The original admittance register for Belvidere Hospital is available to view at the Mitchell Library in Glasgow. It shows that Patrick was admitted to the hospital from Weaver Street Receiving House which, I have been told, was to help cope with the amount of patients requiring hospital admission. On his arrival at Belvidere on 1 February 1901 Patrick was already very ill.

It’s heartbreaking that my granny never knew her father. I hope that her mother, Sarah, talked about him and told her about happier times.

John Brawley 1857-1892

John Brawley was born on 12 June 1857 at Calderbraes, Old Monkland, Lanarkshire. He was my 2nd great uncle and the eldest child of my great, great grandparents, Sarah McLaughlin and James Brawley. His brother Daniel was my mother’s paternal grandfather.

For the first few years of his life the family moved around as James’ work dictated. The 1861 census shows the family in Newmains followed by periods in Old Monkland and Ayrshire. By the 1871 census the family are back in Newmains.

On 12 July 1877 John married Roseanne McGuinness. The couple had four children

  • James Born 1881
  • Sarah Born 1885
  • Daniel Born 1888
  • John Born 1890

Like many others in my family, John lived in Furnace Row, Newmains. This photograph from North Lanarkshire Heritage shows the row with the Works in the background. A mineral railway runs immediately behind the row. (I would love to know who are the people in the picture.)


John was employed as a furnace tube cleaner at Coltness Ironworks. The local newspapers would regularly report on accidents at the works and this article describes what happened to John.

There was indeed a fatal result. John died on 2 March 1892 as a result of his injuries. Surprisingly he did not die in hospital but at his own home. The cause of death is recorded as a fracture to the base of the skull. He was 34 years old.

Roseann remarried the following year. She and her second husband, James Farrell had a daughter, Margaret in 1894. Roseann died in 1932.

Mary Keenan 1857-1885

My 2nd great aunt, Mary Keenan was born on 23 August 1857 at Old Monkland, Lanarkshire. Her sister, Ellen was my mother’s paternal grandmother.

Mary was the first of ten children of Patrick Keenan and Agnes Haughey. The next two siblings were born in Shotts but by 1862 the family had settled in Newmains.

Mary found work as a brickfield worker, a physically demanding and low paid job. She met coal miner, Peter McGarrell and on 21 October 1879 their son, John McGarrell was born. The child was illegitimate and while Peter acknowledged paternity on the birth register the couple never married and Mary and her new baby remained at home with her parents and siblings. Without the support of a husband Mary would have had to greatly rely on her mother and sisters for support.


She did go on to find love and on 24 April 1883 she married John O’Donnell. Mary discovered that she was pregnant and now that she was a respectable married woman this must have been a cause for celebration.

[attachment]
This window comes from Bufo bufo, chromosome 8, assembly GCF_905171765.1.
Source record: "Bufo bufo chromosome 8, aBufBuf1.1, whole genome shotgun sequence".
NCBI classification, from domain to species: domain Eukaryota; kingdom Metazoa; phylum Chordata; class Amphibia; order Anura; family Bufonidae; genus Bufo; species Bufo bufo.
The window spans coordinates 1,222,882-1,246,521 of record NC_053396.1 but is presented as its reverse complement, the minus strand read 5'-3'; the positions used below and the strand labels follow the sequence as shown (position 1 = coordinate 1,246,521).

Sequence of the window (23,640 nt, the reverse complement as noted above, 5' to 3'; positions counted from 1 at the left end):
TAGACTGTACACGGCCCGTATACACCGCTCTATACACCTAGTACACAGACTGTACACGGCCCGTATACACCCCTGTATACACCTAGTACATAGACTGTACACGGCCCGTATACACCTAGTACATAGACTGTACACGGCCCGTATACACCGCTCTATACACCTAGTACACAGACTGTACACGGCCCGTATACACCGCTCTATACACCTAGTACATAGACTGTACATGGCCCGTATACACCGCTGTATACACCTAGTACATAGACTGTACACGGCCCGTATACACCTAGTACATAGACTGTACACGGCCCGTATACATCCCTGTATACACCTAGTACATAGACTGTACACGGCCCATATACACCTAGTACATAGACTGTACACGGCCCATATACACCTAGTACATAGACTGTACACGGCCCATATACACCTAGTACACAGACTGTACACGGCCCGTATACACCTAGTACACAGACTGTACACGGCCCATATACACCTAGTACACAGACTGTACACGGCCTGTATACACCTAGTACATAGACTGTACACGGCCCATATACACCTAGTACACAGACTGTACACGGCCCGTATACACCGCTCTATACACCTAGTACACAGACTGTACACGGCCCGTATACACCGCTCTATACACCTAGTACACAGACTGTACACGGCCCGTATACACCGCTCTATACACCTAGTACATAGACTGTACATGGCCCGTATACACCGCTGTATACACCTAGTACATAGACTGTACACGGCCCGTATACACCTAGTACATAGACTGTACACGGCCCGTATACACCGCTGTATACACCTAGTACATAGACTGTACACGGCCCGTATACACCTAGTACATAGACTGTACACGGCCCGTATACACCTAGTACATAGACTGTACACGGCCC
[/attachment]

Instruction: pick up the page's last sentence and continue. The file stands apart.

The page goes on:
Tragically complications in the pregnancy led to peuperal fever and septicaemia and on 26 November 1885 Mary died. She was 28 years old. There is no record of a birth.

Her son John returned to live with his grandparents. I do not know if he had any further contact with his father or stepfather.

A Narrow Escape – Hugh Brawley and Catherine Cosgrove 

I found this newspaper article dated Monday 10 August 1953 while researching my maternal grandparents, Hugh Brawley and Catherine Cosgrove. The fact that they’d been involved in a train derailment was something I’d never heard before but it must have been pretty big news in the family at the time. Hugh and Catherine had been visiting their son, Daniel in Luton, Bedfordshire.

The picture isn’t very clear but the article focuses on two Yorkshire men who assisted in rescuing passengers from the train. Information from the Railway Archives tells us the events surrounding the accident.

Report on the Derailment which occurred on the 8th August 1953 near Abington in the Scottish Region British Railways

“The 10am Down express passenger train from Euston to Glasgow (the “Royal Scot”) comprising 13 bogie coaches, hauled by a Pacific type engine, was running about 60mph on the northward descent from the Beattock summit. As it emerged from a shallow cutting, rather less than a mile beyond Abington station, the track buckled laterally under its passage, with the result that the last seven coaches were derailed. The 7th, 8th and 9th came to rest upright and practically undamaged. They were in close line with the front portion of the train which was still on the rails ahead of them, but the 10th became uncoupled and fell on its side about 200 yards further back; this coach was again separated by about 150 yards from the day three which remained coupled together, with the 11th and 12th also overturned to the left, and the rear brake van partially overturned to the right diagonally across the two tracks. Damage to the three overturned passenger coaches was remarkably light in the circumstances, and there were no very serious injuries. Nineteen of the 312 passengers in the train and a dining car attendant were taken to hospital, and 7 of the passengers were detained; 17 others sustained minor injuries or shock.”

The newspaper article lists those detained including my grandmother.

My grandfather was also injured but refused to go to hospital thus missing out on the £150 compensation payment that followed!